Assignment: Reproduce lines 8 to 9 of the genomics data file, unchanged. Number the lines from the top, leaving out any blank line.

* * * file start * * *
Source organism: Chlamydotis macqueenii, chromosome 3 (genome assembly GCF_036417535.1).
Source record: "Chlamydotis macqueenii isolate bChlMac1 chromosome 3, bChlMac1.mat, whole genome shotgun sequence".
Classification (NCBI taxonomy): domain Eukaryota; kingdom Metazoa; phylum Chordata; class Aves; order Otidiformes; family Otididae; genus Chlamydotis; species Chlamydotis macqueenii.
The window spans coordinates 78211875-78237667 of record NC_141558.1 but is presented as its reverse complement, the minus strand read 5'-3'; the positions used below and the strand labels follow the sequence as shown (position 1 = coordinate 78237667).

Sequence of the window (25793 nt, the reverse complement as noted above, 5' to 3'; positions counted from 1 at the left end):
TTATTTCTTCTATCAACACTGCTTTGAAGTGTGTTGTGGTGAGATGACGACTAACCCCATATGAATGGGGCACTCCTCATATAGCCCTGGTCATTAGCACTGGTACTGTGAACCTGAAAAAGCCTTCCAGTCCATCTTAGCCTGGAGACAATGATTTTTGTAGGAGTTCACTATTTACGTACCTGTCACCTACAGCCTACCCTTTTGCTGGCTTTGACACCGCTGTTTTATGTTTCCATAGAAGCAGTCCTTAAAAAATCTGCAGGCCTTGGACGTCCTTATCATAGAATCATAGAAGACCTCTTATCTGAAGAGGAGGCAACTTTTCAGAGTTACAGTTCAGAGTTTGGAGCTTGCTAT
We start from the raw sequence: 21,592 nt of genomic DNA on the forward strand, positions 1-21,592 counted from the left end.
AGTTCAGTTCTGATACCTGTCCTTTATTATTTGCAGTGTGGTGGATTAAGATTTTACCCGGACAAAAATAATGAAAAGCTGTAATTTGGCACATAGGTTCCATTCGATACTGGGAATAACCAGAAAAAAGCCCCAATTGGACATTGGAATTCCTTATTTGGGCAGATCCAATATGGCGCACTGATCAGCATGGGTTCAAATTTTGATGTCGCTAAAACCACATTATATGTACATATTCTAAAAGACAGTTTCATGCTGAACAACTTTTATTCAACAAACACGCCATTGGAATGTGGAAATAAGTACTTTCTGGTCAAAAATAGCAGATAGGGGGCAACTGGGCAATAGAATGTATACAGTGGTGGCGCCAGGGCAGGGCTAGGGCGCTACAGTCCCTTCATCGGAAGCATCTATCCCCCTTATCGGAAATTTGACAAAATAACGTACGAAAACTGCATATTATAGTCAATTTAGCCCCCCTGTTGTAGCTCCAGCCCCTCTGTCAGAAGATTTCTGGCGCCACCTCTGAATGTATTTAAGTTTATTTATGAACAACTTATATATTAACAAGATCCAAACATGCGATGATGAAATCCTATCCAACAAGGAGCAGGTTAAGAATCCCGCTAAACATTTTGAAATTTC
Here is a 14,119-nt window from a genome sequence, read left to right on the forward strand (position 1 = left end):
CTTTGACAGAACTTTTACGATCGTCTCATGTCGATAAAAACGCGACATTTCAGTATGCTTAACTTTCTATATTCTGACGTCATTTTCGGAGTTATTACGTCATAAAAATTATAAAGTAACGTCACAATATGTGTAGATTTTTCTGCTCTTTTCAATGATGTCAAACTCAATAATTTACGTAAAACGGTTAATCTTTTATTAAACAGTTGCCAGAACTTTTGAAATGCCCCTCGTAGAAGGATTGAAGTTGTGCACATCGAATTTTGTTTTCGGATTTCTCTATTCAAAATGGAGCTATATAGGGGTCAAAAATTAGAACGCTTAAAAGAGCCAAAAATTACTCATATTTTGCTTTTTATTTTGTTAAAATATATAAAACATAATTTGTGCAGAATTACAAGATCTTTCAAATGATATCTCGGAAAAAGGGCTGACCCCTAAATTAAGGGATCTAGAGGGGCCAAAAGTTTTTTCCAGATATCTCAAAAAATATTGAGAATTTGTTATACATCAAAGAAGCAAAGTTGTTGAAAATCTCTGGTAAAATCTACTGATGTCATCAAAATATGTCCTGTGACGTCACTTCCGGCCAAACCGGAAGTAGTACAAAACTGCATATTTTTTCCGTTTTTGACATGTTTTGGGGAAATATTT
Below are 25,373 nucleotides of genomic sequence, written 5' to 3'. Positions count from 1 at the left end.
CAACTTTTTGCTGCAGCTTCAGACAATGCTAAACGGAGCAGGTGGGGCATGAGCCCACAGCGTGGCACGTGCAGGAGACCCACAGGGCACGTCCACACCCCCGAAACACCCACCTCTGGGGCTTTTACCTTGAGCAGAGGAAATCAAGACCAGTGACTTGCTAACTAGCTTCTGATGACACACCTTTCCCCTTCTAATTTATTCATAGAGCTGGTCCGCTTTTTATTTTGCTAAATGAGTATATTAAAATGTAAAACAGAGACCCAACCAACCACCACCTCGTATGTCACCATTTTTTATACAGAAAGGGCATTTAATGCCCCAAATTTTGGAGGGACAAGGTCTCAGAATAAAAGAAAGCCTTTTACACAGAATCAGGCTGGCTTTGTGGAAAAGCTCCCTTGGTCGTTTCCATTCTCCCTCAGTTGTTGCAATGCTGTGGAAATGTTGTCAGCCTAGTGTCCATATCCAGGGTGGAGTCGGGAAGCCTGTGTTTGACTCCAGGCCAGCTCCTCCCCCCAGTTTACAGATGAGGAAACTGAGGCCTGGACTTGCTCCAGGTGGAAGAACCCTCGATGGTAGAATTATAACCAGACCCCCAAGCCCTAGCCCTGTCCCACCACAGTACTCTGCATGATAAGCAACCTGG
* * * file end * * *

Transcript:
AGTTCAGTTCTGATACCTGTCCTTTATTATTTGCAGTGTGGTGGATTAAGATTTTACCCGGACAAAAATAATGAAAAGCTGTAATTTGGCACATAGGTTCCATTCGATACTGGGAATAACCAGAAAAAAGCCCCAATTGGACATTGGAATTCCTTATTTGGGCAGATCCAATATGGCGCACTGATCAGCATGGGTTCAAATTTTGATGTCGCTAAAACCACATTATATGTACATATTCTAAAAGACAGTTTCATGCTGAACAACTTTTATTCAACAAACACGCCATTGGAATGTGGAAATAAGTACTTTCTGGTCAAAAATAGCAGATAGGGGGCAACTGGGCAATAGAATGTATACAGTGGTGGCGCCAGGGCAGGGCTAGGGCGCTACAGTCCCTTCATCGGAAGCATCTATCCCCCTTATCGGAAATTTGACAAAATAACGTACGAAAACTGCATATTATAGTCAATTTAGCCCCCCTGTTGTAGCTCCAGCCCCTCTGTCAGAAGATTTCTGGCGCCACCTCTGAATGTATTTAAGTTTATTTATGAACAACTTATATATTAACAAGATCCAAACATGCGATGATGAAATCCTATCCAACAAGGAGCAGGTTAAGAATCCCGCTAAACATTTTGAAATTTC
Here is a 14,119-nt window from a genome sequence, read left to right on the forward strand (position 1 = left end):